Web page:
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THE EXTENSIVE USE OF OPIUM AND RICE ARRACK among the Chinese and Malays, is pretty generally known. It is also tolerably well known that the Burmese and Mughs are extensive consumers of spirits. On this side the Ganges, the use of alcohol made from Rice sugar, Palm-juice in its various states, from the flower of the Bassia, from the bark of Acacia Sundra, is, if not equally common, at least widely spread. The Rajpoots, too, and the Kolies of Western India, are great Opium-eaters; and the employment of this drug in rearing children of the most tender age is universal among all classes of Indian society. From what can be observed, however, there seems

every reason to think, not only that the moderate use of the drug is innoxious to children, but positively beneficial, in bringing them through the critical periods of denti

tion.

In the more southern parts of Western India, the spirits used are distilled from Palm-juice, from sugar in its various forms; and less frequently from the cereal grains; whereas north of Bombay and throughout Guzerat and Rajpootana the distillation from the flower of the Bassia latifolia, Roxb., is greatly the most common. This flower is collected in the hot season by Bheels and others, from the forests; also from the planted trees, which are most abundant in the more open parts of Guzerat and Rajwarra. The ripe flower has a sickly sweet taste, resembling manna. Being very deciduous, it is found in large quantities under the trees every morning during the season. A single tree will afford from 200 to 400 lbs. of the flowers. The seed affords a great quantity of concrete oil, used in the manufacture of soap. The Forest of Bheel population also store great quantities of the dried flowers as a staple article of food. Hence, in ex peditions undertaken for the punishment or subjection of those tribes when unruly, the Bassia trees are threatened to be cut down by the invading force; and this threat most commonly ensures the submission of the tribes.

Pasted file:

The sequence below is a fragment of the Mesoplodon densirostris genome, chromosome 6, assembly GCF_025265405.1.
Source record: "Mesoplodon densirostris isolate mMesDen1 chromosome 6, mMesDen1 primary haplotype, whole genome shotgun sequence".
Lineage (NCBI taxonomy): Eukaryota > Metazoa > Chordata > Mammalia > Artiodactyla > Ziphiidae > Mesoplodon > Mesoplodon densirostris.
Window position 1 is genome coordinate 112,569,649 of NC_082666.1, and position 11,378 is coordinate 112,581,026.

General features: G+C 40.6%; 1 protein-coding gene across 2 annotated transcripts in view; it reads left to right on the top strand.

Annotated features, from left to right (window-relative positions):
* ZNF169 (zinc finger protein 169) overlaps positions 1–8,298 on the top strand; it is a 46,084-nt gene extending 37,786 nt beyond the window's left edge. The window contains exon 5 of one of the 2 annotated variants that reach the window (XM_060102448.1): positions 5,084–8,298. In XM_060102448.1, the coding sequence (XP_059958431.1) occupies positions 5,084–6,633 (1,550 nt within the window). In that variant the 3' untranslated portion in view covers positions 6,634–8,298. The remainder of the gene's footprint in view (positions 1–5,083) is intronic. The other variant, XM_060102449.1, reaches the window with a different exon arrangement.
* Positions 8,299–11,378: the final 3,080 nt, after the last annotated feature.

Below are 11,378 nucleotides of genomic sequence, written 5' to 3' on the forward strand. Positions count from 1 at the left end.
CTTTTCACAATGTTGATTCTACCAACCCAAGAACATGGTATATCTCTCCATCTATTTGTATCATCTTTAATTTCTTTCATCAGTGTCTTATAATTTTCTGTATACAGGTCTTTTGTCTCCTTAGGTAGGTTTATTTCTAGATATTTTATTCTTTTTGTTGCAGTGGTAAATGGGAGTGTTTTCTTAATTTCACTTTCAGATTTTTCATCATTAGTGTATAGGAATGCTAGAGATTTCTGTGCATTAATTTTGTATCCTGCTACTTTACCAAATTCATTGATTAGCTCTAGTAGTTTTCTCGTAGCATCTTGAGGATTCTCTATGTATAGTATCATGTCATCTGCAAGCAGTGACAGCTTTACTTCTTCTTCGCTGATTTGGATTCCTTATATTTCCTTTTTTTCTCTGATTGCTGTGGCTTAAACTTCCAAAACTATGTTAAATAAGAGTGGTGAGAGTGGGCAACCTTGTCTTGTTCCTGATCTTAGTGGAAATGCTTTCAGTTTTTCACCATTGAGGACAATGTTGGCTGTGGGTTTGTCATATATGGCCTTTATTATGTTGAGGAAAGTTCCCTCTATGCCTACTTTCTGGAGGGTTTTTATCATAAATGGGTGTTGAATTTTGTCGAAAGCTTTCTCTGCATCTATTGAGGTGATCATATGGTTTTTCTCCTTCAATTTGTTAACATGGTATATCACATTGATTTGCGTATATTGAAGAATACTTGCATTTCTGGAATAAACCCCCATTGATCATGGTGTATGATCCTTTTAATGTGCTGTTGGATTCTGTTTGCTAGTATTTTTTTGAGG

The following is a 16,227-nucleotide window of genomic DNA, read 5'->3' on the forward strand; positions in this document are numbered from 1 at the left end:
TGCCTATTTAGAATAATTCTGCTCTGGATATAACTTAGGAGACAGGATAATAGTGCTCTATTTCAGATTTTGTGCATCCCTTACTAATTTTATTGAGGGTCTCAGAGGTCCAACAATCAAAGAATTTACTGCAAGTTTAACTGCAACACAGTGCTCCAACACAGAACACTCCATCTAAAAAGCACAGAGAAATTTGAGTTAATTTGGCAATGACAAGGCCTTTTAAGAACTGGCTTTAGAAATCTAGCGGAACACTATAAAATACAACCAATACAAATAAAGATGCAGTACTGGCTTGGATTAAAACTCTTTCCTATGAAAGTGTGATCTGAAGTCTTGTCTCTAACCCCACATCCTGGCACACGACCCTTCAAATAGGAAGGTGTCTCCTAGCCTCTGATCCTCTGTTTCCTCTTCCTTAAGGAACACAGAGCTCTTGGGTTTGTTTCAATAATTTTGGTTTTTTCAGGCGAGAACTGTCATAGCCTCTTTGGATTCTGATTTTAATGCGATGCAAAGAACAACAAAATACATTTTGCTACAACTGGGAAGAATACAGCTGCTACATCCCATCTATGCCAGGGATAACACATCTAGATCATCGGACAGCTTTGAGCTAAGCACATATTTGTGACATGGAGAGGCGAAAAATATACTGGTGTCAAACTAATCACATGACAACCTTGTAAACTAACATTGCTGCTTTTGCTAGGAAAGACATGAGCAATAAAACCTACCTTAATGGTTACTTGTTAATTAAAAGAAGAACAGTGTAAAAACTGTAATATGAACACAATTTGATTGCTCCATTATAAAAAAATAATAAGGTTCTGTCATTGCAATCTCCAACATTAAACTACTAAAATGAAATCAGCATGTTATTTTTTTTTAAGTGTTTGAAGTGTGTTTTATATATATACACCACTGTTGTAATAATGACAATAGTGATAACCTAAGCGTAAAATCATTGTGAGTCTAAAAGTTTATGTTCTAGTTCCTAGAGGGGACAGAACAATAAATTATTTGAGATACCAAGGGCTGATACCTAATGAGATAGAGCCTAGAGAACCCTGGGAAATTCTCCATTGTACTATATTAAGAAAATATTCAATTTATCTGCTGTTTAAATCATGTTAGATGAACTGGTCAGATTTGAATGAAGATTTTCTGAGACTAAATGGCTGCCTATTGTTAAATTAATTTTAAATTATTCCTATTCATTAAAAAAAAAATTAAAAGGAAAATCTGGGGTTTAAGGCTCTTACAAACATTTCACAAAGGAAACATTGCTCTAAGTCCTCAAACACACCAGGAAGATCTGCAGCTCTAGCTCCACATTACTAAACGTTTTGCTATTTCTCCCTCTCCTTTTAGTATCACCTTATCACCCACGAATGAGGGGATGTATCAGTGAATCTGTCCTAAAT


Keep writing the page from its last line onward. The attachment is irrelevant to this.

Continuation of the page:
In Guzerat and Rajpootana every village has its spirit-shop for the sale of the distilled liquor from the flowers. In the island of Caranja, opposite to Bombay, the government duty on the spirits distilled (chiefly from this flower) amounts to at least £60,000 per annum. I rather think that £80,000 is most generally the sum. The Parsis are the great distillers and sellers of it in all the country between Surat and Bombay, and they usually push their distilleries and shops into the heart of the forest which lines the eastern border and hills of those countries. The spirit produced from the Bassia is, when carefully distilled, much like good Irish whiskey, having a strong smoky and rather fetid flavor. This latter disappears with

this liquor, were the first people to be cut off; but finally, the fever spared few or none, and the only effective remedial measure was found to be the removal of the European force to the more sterile semi-desert plains at Deesa, in the north-west corner of the province.